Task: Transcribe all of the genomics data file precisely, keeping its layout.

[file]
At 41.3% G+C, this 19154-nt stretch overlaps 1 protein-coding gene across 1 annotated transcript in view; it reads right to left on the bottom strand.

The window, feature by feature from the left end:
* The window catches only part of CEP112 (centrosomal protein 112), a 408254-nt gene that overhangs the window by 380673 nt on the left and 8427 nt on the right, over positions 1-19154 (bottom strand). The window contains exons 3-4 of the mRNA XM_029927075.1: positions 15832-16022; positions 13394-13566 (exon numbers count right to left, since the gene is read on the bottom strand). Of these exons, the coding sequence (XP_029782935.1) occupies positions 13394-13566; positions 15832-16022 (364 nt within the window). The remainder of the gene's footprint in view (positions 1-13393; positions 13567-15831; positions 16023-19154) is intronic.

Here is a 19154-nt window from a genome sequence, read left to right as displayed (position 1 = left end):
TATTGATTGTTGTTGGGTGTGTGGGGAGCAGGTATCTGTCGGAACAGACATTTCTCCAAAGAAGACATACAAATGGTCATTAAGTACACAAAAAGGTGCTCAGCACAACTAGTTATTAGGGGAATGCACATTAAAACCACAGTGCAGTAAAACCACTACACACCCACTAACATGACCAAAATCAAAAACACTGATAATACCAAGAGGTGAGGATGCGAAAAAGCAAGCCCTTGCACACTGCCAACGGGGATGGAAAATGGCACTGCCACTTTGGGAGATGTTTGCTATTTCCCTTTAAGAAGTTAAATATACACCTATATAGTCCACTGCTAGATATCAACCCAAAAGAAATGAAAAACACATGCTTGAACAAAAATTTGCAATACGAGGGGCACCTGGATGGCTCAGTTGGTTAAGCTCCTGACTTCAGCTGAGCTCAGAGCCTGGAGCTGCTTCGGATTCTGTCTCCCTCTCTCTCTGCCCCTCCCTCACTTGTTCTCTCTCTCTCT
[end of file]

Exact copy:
At 41.3% G+C, this 19154-nt stretch overlaps 1 protein-coding gene across 1 annotated transcript in view; it reads right to left on the bottom strand.

The window, feature by feature from the left end:
* The window catches only part of CEP112 (centrosomal protein 112), a 408254-nt gene that overhangs the window by 380673 nt on the left and 8427 nt on the right, over positions 1-19154 (bottom strand). The window contains exons 3-4 of the mRNA XM_029927075.1: positions 15832-16022; positions 13394-13566 (exon numbers count right to left, since the gene is read on the bottom strand). Of these exons, the coding sequence (XP_029782935.1) occupies positions 13394-13566; positions 15832-16022 (364 nt within the window). The remainder of the gene's footprint in view (positions 1-13393; positions 13567-15831; positions 16023-19154) is intronic.

Here is a 19154-nt window from a genome sequence, read left to right as displayed (position 1 = left end):
TATTGATTGTTGTTGGGTGTGTGGGGAGCAGGTATCTGTCGGAACAGACATTTCTCCAAAGAAGACATACAAATGGTCATTAAGTACACAAAAAGGTGCTCAGCACAACTAGTTATTAGGGGAATGCACATTAAAACCACAGTGCAGTAAAACCACTACACACCCACTAACATGACCAAAATCAAAAACACTGATAATACCAAGAGGTGAGGATGCGAAAAAGCAAGCCCTTGCACACTGCCAACGGGGATGGAAAATGGCACTGCCACTTTGGGAGATGTTTGCTATTTCCCTTTAAGAAGTTAAATATACACCTATATAGTCCACTGCTAGATATCAACCCAAAAGAAATGAAAAACACATGCTTGAACAAAAATTTGCAATACGAGGGGCACCTGGATGGCTCAGTTGGTTAAGCTCCTGACTTCAGCTGAGCTCAGAGCCTGGAGCTGCTTCGGATTCTGTCTCCCTCTCTCTCTGCCCCTCCCTCACTTGTTCTCTCTCTCTCT